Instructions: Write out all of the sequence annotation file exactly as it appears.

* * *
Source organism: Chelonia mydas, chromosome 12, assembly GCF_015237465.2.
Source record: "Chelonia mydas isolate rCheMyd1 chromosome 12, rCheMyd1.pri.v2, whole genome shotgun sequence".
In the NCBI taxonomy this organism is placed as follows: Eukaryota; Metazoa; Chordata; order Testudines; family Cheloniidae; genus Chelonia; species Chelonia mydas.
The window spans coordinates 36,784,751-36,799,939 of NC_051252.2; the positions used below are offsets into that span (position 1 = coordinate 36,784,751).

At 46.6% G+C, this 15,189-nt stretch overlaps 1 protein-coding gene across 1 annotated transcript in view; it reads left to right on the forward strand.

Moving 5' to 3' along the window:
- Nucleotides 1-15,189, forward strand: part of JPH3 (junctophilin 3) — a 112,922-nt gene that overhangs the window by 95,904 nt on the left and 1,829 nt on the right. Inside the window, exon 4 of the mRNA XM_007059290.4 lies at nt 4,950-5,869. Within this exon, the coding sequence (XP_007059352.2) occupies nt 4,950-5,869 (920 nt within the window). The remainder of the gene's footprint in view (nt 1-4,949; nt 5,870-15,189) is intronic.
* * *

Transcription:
Source organism: Chelonia mydas, chromosome 12, assembly GCF_015237465.2.
Source record: "Chelonia mydas isolate rCheMyd1 chromosome 12, rCheMyd1.pri.v2, whole genome shotgun sequence".
In the NCBI taxonomy this organism is placed as follows: Eukaryota; Metazoa; Chordata; order Testudines; family Cheloniidae; genus Chelonia; species Chelonia mydas.
The window spans coordinates 36,784,751-36,799,939 of NC_051252.2; the positions used below are offsets into that span (position 1 = coordinate 36,784,751).

At 46.6% G+C, this 15,189-nt stretch overlaps 1 protein-coding gene across 1 annotated transcript in view; it reads left to right on the forward strand.

Moving 5' to 3' along the window:
- Nucleotides 1-15,189, forward strand: part of JPH3 (junctophilin 3) — a 112,922-nt gene that overhangs the window by 95,904 nt on the left and 1,829 nt on the right. Inside the window, exon 4 of the mRNA XM_007059290.4 lies at nt 4,950-5,869. Within this exon, the coding sequence (XP_007059352.2) occupies nt 4,950-5,869 (920 nt within the window). The remainder of the gene's footprint in view (nt 1-4,949; nt 5,870-15,189) is intronic.